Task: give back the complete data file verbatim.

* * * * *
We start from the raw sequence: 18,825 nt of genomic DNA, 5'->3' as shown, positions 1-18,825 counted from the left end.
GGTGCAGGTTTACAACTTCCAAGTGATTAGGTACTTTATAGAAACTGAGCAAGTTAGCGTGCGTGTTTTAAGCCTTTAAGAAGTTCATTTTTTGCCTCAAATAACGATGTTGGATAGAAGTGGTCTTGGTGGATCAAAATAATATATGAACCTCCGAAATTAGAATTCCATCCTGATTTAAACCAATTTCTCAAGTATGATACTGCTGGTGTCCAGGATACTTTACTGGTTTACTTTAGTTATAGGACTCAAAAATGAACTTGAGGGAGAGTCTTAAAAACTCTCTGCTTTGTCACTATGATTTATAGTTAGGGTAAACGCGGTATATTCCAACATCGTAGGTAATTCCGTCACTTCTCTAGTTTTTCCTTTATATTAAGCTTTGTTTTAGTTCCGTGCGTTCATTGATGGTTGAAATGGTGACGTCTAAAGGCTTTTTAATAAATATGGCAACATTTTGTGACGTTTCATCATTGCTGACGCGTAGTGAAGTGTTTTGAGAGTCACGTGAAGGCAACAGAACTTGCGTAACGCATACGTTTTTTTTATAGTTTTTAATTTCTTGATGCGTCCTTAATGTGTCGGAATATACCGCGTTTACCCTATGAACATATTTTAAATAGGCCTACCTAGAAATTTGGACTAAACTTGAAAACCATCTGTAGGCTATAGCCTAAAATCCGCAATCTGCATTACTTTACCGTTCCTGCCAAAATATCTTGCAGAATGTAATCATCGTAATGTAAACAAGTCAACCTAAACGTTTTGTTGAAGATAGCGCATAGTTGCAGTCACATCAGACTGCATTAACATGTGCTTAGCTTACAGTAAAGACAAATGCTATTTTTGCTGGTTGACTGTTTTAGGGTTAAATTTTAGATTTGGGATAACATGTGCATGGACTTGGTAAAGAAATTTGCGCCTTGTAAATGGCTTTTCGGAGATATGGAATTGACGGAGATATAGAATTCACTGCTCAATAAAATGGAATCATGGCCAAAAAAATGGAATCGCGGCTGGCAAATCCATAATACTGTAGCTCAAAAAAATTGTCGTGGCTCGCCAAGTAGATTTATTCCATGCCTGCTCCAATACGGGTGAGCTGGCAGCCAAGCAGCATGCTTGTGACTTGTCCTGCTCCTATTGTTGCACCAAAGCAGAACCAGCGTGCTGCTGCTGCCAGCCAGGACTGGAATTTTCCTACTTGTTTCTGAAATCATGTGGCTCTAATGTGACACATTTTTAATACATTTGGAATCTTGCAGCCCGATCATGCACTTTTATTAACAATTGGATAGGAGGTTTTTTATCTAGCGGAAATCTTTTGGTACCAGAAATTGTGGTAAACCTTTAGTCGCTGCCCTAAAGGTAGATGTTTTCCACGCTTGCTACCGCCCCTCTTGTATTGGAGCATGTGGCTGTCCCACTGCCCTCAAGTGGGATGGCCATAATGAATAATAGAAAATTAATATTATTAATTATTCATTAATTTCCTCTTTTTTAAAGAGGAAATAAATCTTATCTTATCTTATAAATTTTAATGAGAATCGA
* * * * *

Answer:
We start from the raw sequence: 18,825 nt of genomic DNA, 5'->3' as shown, positions 1-18,825 counted from the left end.
GGTGCAGGTTTACAACTTCCAAGTGATTAGGTACTTTATAGAAACTGAGCAAGTTAGCGTGCGTGTTTTAAGCCTTTAAGAAGTTCATTTTTTGCCTCAAATAACGATGTTGGATAGAAGTGGTCTTGGTGGATCAAAATAATATATGAACCTCCGAAATTAGAATTCCATCCTGATTTAAACCAATTTCTCAAGTATGATACTGCTGGTGTCCAGGATACTTTACTGGTTTACTTTAGTTATAGGACTCAAAAATGAACTTGAGGGAGAGTCTTAAAAACTCTCTGCTTTGTCACTATGATTTATAGTTAGGGTAAACGCGGTATATTCCAACATCGTAGGTAATTCCGTCACTTCTCTAGTTTTTCCTTTATATTAAGCTTTGTTTTAGTTCCGTGCGTTCATTGATGGTTGAAATGGTGACGTCTAAAGGCTTTTTAATAAATATGGCAACATTTTGTGACGTTTCATCATTGCTGACGCGTAGTGAAGTGTTTTGAGAGTCACGTGAAGGCAACAGAACTTGCGTAACGCATACGTTTTTTTTATAGTTTTTAATTTCTTGATGCGTCCTTAATGTGTCGGAATATACCGCGTTTACCCTATGAACATATTTTAAATAGGCCTACCTAGAAATTTGGACTAAACTTGAAAACCATCTGTAGGCTATAGCCTAAAATCCGCAATCTGCATTACTTTACCGTTCCTGCCAAAATATCTTGCAGAATGTAATCATCGTAATGTAAACAAGTCAACCTAAACGTTTTGTTGAAGATAGCGCATAGTTGCAGTCACATCAGACTGCATTAACATGTGCTTAGCTTACAGTAAAGACAAATGCTATTTTTGCTGGTTGACTGTTTTAGGGTTAAATTTTAGATTTGGGATAACATGTGCATGGACTTGGTAAAGAAATTTGCGCCTTGTAAATGGCTTTTCGGAGATATGGAATTGACGGAGATATAGAATTCACTGCTCAATAAAATGGAATCATGGCCAAAAAAATGGAATCGCGGCTGGCAAATCCATAATACTGTAGCTCAAAAAAATTGTCGTGGCTCGCCAAGTAGATTTATTCCATGCCTGCTCCAATACGGGTGAGCTGGCAGCCAAGCAGCATGCTTGTGACTTGTCCTGCTCCTATTGTTGCACCAAAGCAGAACCAGCGTGCTGCTGCTGCCAGCCAGGACTGGAATTTTCCTACTTGTTTCTGAAATCATGTGGCTCTAATGTGACACATTTTTAATACATTTGGAATCTTGCAGCCCGATCATGCACTTTTATTAACAATTGGATAGGAGGTTTTTTATCTAGCGGAAATCTTTTGGTACCAGAAATTGTGGTAAACCTTTAGTCGCTGCCCTAAAGGTAGATGTTTTCCACGCTTGCTACCGCCCCTCTTGTATTGGAGCATGTGGCTGTCCCACTGCCCTCAAGTGGGATGGCCATAATGAATAATAGAAAATTAATATTATTAATTATTCATTAATTTCCTCTTTTTTAAAGAGGAAATAAATCTTATCTTATCTTATAAATTTTAATGAGAATCGA